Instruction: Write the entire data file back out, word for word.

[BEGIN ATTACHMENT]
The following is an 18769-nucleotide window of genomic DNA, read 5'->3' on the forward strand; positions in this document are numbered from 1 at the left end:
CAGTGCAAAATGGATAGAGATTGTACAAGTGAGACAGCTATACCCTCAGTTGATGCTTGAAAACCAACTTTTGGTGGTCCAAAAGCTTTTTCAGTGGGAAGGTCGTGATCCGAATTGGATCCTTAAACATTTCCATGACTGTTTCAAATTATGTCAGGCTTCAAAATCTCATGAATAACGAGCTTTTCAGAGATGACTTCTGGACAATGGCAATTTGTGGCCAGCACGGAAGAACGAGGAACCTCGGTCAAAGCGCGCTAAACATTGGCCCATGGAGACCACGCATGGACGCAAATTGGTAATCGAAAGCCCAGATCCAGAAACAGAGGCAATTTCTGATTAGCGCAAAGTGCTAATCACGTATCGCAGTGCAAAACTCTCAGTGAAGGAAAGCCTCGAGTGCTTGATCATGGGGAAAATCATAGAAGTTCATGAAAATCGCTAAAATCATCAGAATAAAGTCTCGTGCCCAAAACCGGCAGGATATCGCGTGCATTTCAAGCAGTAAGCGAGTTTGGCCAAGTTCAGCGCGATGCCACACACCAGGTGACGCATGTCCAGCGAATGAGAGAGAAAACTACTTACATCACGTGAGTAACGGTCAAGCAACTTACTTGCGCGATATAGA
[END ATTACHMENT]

The following is an 18769-nucleotide window of genomic DNA, read 5'->3' on the forward strand; positions in this document are numbered from 1 at the left end:
CAGTGCAAAATGGATAGAGATTGTACAAGTGAGACAGCTATACCCTCAGTTGATGCTTGAAAACCAACTTTTGGTGGTCCAAAAGCTTTTTCAGTGGGAAGGTCGTGATCCGAATTGGATCCTTAAACATTTCCATGACTGTTTCAAATTATGTCAGGCTTCAAAATCTCATGAATAACGAGCTTTTCAGAGATGACTTCTGGACAATGGCAATTTGTGGCCAGCACGGAAGAACGAGGAACCTCGGTCAAAGCGCGCTAAACATTGGCCCATGGAGACCACGCATGGACGCAAATTGGTAATCGAAAGCCCAGATCCAGAAACAGAGGCAATTTCTGATTAGCGCAAAGTGCTAATCACGTATCGCAGTGCAAAACTCTCAGTGAAGGAAAGCCTCGAGTGCTTGATCATGGGGAAAATCATAGAAGTTCATGAAAATCGCTAAAATCATCAGAATAAAGTCTCGTGCCCAAAACCGGCAGGATATCGCGTGCATTTCAAGCAGTAAGCGAGTTTGGCCAAGTTCAGCGCGATGCCACACACCAGGTGACGCATGTCCAGCGAATGAGAGAGAAAACTACTTACATCACGTGAGTAACGGTCAAGCAACTTACTTGCGCGATATAGA